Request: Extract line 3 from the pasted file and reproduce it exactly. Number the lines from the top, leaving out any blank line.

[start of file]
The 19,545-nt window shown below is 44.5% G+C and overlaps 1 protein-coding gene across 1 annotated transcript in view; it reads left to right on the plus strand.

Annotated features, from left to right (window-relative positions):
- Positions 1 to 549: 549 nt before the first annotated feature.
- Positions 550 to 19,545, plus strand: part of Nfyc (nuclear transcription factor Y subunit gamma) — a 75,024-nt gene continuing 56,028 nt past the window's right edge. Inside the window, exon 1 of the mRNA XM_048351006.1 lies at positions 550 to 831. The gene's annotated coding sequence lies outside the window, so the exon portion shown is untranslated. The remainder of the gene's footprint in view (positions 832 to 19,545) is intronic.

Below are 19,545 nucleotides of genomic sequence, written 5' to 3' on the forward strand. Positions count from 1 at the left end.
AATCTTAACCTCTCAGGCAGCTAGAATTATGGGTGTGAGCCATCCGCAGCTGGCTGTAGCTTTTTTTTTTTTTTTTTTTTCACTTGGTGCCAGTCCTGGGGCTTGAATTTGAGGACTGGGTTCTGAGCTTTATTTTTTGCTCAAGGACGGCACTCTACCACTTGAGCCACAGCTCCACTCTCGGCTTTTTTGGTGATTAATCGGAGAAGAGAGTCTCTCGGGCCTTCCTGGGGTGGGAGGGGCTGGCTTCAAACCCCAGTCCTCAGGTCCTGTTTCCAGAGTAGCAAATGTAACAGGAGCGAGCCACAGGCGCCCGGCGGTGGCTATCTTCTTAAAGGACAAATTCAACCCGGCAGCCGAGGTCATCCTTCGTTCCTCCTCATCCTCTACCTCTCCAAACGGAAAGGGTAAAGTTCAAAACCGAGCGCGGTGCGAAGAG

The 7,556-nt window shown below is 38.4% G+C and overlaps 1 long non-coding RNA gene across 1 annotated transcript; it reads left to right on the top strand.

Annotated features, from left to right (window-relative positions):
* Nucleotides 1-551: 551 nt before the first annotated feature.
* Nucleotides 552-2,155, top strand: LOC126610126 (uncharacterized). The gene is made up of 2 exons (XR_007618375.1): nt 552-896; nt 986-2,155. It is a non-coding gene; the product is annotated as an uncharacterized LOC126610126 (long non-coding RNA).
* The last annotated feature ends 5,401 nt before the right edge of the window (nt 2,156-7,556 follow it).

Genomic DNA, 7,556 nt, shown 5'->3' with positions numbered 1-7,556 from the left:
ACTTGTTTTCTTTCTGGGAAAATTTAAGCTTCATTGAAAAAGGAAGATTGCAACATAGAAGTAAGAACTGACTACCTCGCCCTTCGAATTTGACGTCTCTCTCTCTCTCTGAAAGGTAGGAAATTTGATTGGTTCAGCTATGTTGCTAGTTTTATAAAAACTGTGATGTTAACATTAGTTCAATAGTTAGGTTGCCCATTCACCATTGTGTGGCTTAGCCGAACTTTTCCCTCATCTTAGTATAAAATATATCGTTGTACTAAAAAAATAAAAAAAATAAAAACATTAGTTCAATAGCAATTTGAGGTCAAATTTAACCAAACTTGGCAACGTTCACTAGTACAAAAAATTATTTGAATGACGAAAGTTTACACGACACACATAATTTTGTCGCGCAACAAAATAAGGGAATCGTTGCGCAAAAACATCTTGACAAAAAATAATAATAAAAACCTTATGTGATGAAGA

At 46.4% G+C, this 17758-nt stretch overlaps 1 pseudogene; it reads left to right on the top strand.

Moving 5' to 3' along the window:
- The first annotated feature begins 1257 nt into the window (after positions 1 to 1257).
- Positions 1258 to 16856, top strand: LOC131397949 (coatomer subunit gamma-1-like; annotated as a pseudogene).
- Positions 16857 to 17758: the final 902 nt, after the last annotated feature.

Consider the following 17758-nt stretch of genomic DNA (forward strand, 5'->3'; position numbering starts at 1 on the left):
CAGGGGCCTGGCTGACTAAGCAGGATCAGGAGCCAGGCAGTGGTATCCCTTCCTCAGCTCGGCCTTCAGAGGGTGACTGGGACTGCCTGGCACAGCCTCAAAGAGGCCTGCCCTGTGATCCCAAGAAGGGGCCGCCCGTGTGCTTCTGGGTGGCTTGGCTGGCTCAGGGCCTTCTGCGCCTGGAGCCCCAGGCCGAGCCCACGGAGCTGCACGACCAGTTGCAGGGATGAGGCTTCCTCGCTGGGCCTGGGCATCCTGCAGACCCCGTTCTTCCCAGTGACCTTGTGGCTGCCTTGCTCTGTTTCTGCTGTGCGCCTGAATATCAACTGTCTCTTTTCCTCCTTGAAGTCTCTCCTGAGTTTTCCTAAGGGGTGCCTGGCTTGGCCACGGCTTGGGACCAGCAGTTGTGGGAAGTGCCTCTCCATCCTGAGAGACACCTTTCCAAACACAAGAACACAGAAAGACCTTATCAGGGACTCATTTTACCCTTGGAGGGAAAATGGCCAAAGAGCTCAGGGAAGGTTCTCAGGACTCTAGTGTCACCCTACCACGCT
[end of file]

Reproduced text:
- Positions 1 to 549: 549 nt before the first annotated feature.